'In the present case no claim has been or could be made that the petitioner's incriminating statements were the product of any sort of coercion, legal or factual. The petitioner's conversations with Partin and in Partin's presence were wholly voluntary. For that reason, if for no other, it is clear that no right protected by the Fifth Amendment privilege was violated in this case.'
We are satisfied that none of the entries made upon any of the seized evidence was the result of any sort of coercion.
We reject all contentions that defendants' Fifth Amendment protection against self-incrimination has been violated.
Defendants raise a number of contentions in support of their claim that error was committed in overruling their motions for judgment of acquittal. Defendants rested on the motions for acquittal made at the close of the Government's case and offered no evidence in their own behalf. The contention that the seized evidence could not be received and hence could not be considered has been disposed of by our resolution of the constitutional issues.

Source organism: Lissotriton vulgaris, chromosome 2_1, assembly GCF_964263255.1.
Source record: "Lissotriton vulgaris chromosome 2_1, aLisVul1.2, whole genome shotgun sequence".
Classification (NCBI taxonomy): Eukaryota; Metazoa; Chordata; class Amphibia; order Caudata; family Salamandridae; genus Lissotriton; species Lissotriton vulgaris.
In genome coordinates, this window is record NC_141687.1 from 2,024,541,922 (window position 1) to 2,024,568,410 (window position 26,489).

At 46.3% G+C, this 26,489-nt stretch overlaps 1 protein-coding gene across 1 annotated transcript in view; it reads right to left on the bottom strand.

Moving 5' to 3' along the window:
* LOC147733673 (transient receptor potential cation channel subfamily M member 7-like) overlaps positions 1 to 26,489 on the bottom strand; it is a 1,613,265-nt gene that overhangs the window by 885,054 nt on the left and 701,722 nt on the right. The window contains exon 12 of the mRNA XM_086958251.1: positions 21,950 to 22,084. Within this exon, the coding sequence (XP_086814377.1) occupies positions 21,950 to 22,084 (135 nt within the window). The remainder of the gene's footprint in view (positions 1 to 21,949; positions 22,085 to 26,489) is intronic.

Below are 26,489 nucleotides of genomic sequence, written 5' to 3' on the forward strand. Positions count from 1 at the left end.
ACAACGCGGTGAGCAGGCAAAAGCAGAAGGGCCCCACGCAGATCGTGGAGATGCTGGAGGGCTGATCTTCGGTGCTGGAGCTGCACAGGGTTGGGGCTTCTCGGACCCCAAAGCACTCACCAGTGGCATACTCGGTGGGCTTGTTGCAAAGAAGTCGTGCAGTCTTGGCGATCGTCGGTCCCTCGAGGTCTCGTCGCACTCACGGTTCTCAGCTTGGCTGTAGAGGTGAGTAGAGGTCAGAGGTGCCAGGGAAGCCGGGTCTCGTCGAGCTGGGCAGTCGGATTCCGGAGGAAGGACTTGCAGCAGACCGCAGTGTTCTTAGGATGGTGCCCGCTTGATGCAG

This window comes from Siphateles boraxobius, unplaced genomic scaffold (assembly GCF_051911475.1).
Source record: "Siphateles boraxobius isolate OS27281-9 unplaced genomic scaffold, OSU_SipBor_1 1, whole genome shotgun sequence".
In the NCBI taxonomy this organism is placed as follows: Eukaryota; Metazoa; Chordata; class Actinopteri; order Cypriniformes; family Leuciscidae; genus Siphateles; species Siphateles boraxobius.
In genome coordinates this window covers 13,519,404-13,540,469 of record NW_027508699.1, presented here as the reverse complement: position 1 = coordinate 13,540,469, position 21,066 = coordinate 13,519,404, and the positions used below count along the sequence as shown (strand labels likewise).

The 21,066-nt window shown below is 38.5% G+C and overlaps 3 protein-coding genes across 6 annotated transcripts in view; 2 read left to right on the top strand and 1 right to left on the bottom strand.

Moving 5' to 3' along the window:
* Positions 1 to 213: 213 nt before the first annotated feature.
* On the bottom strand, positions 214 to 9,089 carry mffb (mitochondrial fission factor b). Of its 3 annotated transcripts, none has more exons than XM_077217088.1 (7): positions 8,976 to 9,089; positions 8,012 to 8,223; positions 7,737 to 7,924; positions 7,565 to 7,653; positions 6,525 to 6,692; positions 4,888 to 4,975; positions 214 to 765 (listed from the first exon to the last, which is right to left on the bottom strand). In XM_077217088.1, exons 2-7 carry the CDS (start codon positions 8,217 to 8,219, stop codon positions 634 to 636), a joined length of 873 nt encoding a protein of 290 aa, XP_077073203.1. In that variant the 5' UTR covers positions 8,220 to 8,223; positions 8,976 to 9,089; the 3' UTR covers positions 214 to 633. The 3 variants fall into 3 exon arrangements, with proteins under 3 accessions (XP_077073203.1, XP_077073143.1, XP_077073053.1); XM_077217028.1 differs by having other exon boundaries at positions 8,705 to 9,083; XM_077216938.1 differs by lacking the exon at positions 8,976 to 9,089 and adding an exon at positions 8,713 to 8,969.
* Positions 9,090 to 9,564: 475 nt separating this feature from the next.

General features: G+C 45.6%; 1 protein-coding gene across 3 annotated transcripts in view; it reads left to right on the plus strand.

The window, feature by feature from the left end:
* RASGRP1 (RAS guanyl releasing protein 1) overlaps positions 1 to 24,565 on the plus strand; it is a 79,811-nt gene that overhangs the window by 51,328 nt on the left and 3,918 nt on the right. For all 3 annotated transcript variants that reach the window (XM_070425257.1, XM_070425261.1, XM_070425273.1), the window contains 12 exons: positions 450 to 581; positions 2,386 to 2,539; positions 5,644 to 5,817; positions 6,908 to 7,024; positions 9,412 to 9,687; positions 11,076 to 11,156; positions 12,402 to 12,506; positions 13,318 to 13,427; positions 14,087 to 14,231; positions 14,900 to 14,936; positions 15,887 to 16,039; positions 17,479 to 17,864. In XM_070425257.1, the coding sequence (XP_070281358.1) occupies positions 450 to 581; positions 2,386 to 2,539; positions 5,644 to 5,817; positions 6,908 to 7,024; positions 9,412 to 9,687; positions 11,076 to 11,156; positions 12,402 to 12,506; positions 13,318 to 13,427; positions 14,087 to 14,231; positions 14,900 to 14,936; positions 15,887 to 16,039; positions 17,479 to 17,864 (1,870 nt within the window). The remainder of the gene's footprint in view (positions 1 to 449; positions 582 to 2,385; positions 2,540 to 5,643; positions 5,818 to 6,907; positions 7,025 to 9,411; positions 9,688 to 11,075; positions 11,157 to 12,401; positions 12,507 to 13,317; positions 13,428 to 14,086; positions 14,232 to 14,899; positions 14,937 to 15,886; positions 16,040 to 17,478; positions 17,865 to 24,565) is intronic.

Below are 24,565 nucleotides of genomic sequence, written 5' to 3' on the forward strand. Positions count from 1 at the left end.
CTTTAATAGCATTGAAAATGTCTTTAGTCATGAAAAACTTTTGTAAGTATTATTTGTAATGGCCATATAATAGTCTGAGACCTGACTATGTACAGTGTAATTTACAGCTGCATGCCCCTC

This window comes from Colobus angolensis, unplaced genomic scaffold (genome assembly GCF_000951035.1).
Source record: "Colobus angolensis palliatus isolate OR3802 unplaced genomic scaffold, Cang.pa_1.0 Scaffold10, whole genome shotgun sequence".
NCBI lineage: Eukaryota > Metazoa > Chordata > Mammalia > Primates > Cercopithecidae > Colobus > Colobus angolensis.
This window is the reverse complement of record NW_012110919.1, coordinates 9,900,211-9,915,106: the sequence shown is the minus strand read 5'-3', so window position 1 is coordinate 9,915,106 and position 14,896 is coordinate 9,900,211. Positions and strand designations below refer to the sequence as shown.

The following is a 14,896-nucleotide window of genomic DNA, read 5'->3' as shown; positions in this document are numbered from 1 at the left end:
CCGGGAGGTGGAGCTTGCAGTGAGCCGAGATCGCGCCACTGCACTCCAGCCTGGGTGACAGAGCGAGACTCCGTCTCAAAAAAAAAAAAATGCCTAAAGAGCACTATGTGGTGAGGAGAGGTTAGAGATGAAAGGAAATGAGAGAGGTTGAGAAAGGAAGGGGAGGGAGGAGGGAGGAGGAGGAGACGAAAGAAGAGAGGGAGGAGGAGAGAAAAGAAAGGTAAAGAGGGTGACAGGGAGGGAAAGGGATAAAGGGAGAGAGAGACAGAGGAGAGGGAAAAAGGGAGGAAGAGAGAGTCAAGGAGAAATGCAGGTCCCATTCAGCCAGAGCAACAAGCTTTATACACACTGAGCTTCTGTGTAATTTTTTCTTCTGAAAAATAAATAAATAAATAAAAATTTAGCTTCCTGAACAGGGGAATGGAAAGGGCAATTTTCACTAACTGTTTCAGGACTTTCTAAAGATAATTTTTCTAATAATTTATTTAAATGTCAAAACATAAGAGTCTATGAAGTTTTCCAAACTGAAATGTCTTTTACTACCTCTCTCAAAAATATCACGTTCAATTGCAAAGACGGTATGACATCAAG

Defendants urged that the trial court erroneously construed 1952 as not requiring the prosecution to prove that the facilities of interstate commerce were used knowingly, willfully and intentionally. The pertinent portion of 1952 reads:
'Whoever travels in interstate or foreign commerce or uses any facility in interstate or foreign commerce, including the mail, with intent to * * * (3) otherwise promote, manage, establish, carry on, or facilitate the promotion, management, establishment, or carrying on of any unlawful activity * * * (b) As used in this section 'unlawful activity' means (1) any business enterprise involving gambling, * * *'